Monday, November 20, 2017

The butterfly-effect

A chessclub is for me the place to play chess. However not everybody seems to think like that as I often wonder why some people are showing up at all. Even in (big) tournaments I notice that some participants are barely interested in chess. They play their moves very quickly, hardly thinking about the consequences. They don't worry about the result. When I asked why then one of them responded that they mainly participate for the ambiance around the games. The socializing is often more important than chess itself .

I respect their choice but I believe the game is enough interesting to get pleasure. Chess is a vast source of incredible adventures if you are willing to spend time. The more time invested, the more you can discover and eventually also enjoy. Our youngest Belgian FM Daniel Dardha confirmed this at atv: "2 - 3 hours per day working at chess allows me today to enjoy a chess-worldtitle.

Now Daniel has of course a huge advantage thanks to his strong dad. Most youngsters don't have this luxury and often largely overrate their own skills. A small anecdote in le Touquet around a young Belgian talent confirmed my thoughts. The boy told me at the beginning of the tournament that he doesn't believe it is interesting to work extensively with engines  to study chess but later he was very disappointed when he lost a game without any chance playing black in a very theoretical Svechnikov after only 25 moves. We are not anymore living in the romantic 19th century where his kind of chess was successful. Today players need to learn how to operate the engines and databases otherwise more such defeats will follow especially when the opponents start to know which lines you usually like to play.

Anyway I am not only concerned about scoring points and winning titles. This would at the long term just lead to a fading interest and sometimes even some players to quit chess. No it is more important to learn how to find and appreciate the beauty in chess. The excellent recent article Why Study Chess demonstrates that this is possible at any level. Study helps to detect these beautiful things quicker. It is something which I do almost every day.

Some time ago I once again found a very nice concept in one of my personal analysis. In 2 earlier articles I already touched the butterfly-effect see an extra move part 2 and the einstellung effect. A very small change in the position has a huge impact upon the evaluation. Contrary to the earlier examples, this one is special as the effect only pops up many moves later. Let us start with the first variant in which white tries an interesting idea but it finally doesn't work.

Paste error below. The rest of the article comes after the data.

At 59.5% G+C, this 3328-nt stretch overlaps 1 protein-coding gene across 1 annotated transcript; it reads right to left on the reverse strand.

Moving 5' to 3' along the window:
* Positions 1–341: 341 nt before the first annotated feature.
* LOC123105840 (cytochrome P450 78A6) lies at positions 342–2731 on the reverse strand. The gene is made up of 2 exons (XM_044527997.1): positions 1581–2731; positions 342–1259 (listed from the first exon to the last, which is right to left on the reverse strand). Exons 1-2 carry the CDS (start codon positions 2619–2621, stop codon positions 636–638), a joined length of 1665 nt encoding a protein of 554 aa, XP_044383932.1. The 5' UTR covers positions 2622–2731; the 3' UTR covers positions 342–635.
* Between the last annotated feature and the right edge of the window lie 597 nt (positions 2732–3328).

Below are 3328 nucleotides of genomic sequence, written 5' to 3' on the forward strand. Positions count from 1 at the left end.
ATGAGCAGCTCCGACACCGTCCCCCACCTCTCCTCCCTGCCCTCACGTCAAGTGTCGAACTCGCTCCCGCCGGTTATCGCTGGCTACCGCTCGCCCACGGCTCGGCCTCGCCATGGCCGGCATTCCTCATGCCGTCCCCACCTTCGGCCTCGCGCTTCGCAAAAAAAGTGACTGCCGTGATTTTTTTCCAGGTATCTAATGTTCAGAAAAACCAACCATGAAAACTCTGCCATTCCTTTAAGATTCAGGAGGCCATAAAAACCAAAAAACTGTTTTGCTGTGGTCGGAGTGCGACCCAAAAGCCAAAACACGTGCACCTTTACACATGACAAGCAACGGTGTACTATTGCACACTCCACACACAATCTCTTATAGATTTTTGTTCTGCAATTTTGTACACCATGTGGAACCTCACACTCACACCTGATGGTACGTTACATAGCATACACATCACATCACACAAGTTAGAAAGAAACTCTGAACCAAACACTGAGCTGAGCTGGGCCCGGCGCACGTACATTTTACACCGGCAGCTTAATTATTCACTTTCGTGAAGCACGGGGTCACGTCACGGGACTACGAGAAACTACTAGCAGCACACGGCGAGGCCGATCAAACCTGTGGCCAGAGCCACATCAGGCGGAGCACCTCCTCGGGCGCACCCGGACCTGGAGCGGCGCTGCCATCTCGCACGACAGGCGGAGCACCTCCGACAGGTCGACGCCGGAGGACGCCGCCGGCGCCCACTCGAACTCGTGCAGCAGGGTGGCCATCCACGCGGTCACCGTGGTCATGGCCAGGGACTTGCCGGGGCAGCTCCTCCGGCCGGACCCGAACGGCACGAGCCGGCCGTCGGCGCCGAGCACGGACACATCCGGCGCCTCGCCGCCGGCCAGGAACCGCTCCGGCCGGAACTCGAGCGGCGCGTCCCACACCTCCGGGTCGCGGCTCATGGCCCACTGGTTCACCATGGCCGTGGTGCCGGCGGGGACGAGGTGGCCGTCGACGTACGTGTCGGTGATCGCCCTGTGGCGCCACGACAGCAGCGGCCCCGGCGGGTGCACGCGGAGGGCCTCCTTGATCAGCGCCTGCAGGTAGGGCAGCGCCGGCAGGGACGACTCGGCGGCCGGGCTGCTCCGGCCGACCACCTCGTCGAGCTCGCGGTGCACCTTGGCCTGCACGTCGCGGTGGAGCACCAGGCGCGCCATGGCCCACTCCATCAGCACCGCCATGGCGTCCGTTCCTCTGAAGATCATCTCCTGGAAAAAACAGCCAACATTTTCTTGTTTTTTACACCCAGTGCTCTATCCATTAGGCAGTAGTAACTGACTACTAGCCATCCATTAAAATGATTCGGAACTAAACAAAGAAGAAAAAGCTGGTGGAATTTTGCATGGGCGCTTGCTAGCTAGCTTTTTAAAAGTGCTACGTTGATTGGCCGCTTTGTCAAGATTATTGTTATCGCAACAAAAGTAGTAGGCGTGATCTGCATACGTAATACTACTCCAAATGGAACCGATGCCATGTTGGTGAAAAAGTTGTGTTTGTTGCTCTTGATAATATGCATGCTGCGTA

[Event "Analysevariant na 11...b6"] [Date "2017.??.??"] [White "Brabo"] [Black "Stange, S."] [Result "0-1"] [ECO "C42"] [WhiteElo "2307"] [BlackElo "2140"] [SetUp "1"] [FEN "r2q1rk1/ppp1bppp/2n1b3/3p4/3P4/2PB1N2/P1P2PPP/1RBQR1K1 b - - 0 11"] [PlyCount "29"] [Round "?"] [Site "?"] [CurrentPosition "r2q1rk1/ppp1bppp/2n1b3/3p4/3P4/2PB1N2/P1P2PPP/1RBQR1K1 b - - 0 11"] 11...b6 12.Bf4 { (I think this is critical.) } 12...Re8 { (I believe Qd7 is better here but this is not relevant for my story.) } 13.Rxe6 { (A thematic exchange-sacrifice but white still needs to prove the compensation.) } 13...fxe6 14.Ne5 { (Here Bb5 is probably more accurate but again not very relevant for this article.) } 14...Nxe5 15.Bxe5 Bd6 16.Qh5 h6 17.f4 Bxe5 18.dxe5 Rf8 19.Qg6 Rxf4 20.Qh7+ Kf8 21.Bg6 Qg5 22.Qh8+ { (C4 is still sufficient for a draw.) } 22...Ke7 23.Qxg7+ Kd8 24.Qg8+ Kd7 25.Qg7+ Kc6 { (Whites attack ends so white is lost.) } 0-1
White offered material but black succeeded to thwart the attack. However I was very surprised to discover that 1 small change in the position allows a brilliant resource to pop up reverting the result. Watch and enjoy below engine generated high quality analysis.
[Event "Analysevariant na 11...Tb8"] [Date "2017.??.??"] [White "Brabo"] [Black "Stange, S."] [Result "1-0"] [ECO "C42"] [WhiteElo "2307"] [BlackElo "2140"] [SetUp "1"] [FEN "r2q1rk1/ppp1bppp/2n1b3/3p4/3P4/2PB1N2/P1P2PPP/1RBQR1K1 b - - 0 11"] [PlyCount "32"] [Round "?"] [Site "?"] [CurrentPosition "r2q1rk1/ppp1bppp/2n1b3/3p4/3P4/2PB1N2/P1P2PPP/1RBQR1K1 b - - 0 11"] 11...Rb8 { (Earlier I published at my blog that I liked Rb8 more during the game but analysis show that b6 and Rb8 are more or less equivalent.) } 12.Bf4 Re8 { (Just like the previous analysis, black should prefer Qd7.) } 13.Rxe6 fxe6 14.Ne5 Nxe5 15.Bxe5 Bd6 ( 15...Bf6 16.Qh5 Kf8 17.f4 Bxe5 18.dxe5 h6 19.Qg6 Qe7 20.Qh7 Qc5+ 21.Kh1 $14 ) 16.Qh5 h6 17.f4 Bxe5 ( 17...Re7 18.Qg6 Kf8 $14 ) 18.dxe5 Rf8 ( 18...Kf8 19.Qg6 Re7 ( 19...Qe7 20.Qh7 g6 21.Qxh6+ Qg7 22.Qxg6 Qxg6 23.Bxg6 Red8 24.h4 d4 25.c4 $18 ) 20.f5 Qe8 21.f6 Qxg6 22.fxe7+ Kf7 23.Bxg6+ Kxg6 24.Rxb7 $16 ) 19.Qg6 Rxf4 20.Qh7+ Kf8 21.Bg6 Qg5 22.Qh8+ Ke7 23.Qxg7+ Kd8 24.Rxb7!! { (A fantastic move. Only now we see the butterfly-effect as the pawn on b6 would avoid this option.) } 24...Rc8 ( 24...Rxb7 25.Qg8+ Kd7 26.Qe8# ) 25.Rxc7!! { (Chess is sometimes incredibly beautiful.) } 25...Rxc7 ( 25...Rf1+ 26.Kxf1 Qf4+ 27.Ke2 Qg4+ 28.Ke1 Qh4+ 29.g3 $18 ) 26.Qg8+ Kd7 27.Qe8# 1-0
Beautiful isn't it? Of course I would've never discovered this without spending many hours analyzing the game. I am sure all of us have such hidden treasures in our games but most are never emerging the surface. Ach ignorance is a bless. Anyway I keep sharing my diamonds at my blog so you can also enjoy them.


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